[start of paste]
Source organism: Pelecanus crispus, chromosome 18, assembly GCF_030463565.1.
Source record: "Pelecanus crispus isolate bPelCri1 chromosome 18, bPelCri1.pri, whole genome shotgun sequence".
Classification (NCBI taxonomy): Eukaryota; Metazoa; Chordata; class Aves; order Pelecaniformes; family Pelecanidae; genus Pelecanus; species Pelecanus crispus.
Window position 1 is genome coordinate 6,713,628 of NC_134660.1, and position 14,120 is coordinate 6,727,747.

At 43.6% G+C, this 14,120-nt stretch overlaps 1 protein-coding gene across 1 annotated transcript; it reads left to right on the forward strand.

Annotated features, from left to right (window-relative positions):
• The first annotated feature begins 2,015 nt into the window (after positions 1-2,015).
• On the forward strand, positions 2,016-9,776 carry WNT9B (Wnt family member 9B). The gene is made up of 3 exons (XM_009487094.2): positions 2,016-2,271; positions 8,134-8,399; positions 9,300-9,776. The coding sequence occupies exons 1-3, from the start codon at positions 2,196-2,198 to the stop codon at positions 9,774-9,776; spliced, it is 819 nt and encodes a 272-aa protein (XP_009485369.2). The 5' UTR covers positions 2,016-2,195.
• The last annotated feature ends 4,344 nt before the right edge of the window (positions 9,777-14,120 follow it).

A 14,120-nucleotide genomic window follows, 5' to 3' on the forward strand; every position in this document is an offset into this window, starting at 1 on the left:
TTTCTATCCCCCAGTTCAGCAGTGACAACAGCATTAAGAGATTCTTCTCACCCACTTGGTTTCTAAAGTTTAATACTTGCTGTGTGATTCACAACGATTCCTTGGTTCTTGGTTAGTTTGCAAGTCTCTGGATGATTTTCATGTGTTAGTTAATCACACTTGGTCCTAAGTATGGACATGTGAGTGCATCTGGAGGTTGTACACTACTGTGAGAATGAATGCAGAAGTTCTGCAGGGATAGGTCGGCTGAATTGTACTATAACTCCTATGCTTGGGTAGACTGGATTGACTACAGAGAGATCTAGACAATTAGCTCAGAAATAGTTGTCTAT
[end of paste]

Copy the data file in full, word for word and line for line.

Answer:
Source organism: Pelecanus crispus, chromosome 18, assembly GCF_030463565.1.
Source record: "Pelecanus crispus isolate bPelCri1 chromosome 18, bPelCri1.pri, whole genome shotgun sequence".
Classification (NCBI taxonomy): Eukaryota; Metazoa; Chordata; class Aves; order Pelecaniformes; family Pelecanidae; genus Pelecanus; species Pelecanus crispus.
Window position 1 is genome coordinate 6,713,628 of NC_134660.1, and position 14,120 is coordinate 6,727,747.

At 43.6% G+C, this 14,120-nt stretch overlaps 1 protein-coding gene across 1 annotated transcript; it reads left to right on the forward strand.

Annotated features, from left to right (window-relative positions):
• The first annotated feature begins 2,015 nt into the window (after positions 1-2,015).
• On the forward strand, positions 2,016-9,776 carry WNT9B (Wnt family member 9B). The gene is made up of 3 exons (XM_009487094.2): positions 2,016-2,271; positions 8,134-8,399; positions 9,300-9,776. The coding sequence occupies exons 1-3, from the start codon at positions 2,196-2,198 to the stop codon at positions 9,774-9,776; spliced, it is 819 nt and encodes a 272-aa protein (XP_009485369.2). The 5' UTR covers positions 2,016-2,195.
• The last annotated feature ends 4,344 nt before the right edge of the window (positions 9,777-14,120 follow it).

A 14,120-nucleotide genomic window follows, 5' to 3' on the forward strand; every position in this document is an offset into this window, starting at 1 on the left:
TTTCTATCCCCCAGTTCAGCAGTGACAACAGCATTAAGAGATTCTTCTCACCCACTTGGTTTCTAAAGTTTAATACTTGCTGTGTGATTCACAACGATTCCTTGGTTCTTGGTTAGTTTGCAAGTCTCTGGATGATTTTCATGTGTTAGTTAATCACACTTGGTCCTAAGTATGGACATGTGAGTGCATCTGGAGGTTGTACACTACTGTGAGAATGAATGCAGAAGTTCTGCAGGGATAGGTCGGCTGAATTGTACTATAACTCCTATGCTTGGGTAGACTGGATTGACTACAGAGAGATCTAGACAATTAGCTCAGAAATAGTTGTCTAT